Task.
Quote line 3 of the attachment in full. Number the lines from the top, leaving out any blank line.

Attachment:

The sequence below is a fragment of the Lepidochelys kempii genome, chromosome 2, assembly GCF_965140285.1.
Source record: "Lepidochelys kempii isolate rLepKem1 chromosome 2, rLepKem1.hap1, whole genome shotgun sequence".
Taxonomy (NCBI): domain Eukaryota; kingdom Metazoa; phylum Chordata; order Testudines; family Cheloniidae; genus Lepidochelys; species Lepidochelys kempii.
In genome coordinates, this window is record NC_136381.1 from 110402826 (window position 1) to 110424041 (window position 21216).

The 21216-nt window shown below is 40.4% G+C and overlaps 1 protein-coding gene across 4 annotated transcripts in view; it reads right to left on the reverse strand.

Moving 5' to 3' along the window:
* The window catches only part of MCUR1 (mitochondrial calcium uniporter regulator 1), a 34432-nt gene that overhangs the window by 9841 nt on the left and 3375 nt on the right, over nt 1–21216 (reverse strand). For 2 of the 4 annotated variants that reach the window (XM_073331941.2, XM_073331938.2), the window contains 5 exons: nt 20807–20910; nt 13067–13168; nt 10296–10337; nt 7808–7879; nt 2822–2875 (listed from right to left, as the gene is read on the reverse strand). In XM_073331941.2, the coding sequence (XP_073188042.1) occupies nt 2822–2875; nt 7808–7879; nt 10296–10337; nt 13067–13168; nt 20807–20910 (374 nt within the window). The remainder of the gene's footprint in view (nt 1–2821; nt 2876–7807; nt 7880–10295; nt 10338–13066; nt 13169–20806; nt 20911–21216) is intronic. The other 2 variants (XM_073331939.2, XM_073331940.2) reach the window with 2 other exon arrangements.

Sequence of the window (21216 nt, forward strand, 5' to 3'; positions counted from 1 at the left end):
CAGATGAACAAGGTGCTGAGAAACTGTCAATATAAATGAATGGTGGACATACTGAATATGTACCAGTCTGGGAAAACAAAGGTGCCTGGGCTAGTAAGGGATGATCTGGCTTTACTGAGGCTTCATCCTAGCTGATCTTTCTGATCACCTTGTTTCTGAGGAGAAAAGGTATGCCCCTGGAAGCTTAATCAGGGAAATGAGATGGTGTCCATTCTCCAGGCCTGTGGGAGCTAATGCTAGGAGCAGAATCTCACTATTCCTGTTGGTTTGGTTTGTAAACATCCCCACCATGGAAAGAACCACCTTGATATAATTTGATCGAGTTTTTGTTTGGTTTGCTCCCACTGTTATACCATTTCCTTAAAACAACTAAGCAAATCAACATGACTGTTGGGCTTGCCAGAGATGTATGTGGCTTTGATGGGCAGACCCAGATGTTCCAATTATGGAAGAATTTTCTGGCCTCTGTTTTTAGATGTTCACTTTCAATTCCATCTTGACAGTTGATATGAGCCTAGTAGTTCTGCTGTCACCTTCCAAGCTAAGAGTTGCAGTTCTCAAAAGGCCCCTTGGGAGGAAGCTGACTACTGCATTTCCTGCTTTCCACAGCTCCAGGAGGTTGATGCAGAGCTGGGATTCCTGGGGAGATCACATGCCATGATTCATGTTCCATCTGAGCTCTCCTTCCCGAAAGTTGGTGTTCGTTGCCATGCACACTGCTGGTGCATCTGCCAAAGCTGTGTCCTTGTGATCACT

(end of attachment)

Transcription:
Taxonomy (NCBI): domain Eukaryota; kingdom Metazoa; phylum Chordata; order Testudines; family Cheloniidae; genus Lepidochelys; species Lepidochelys kempii.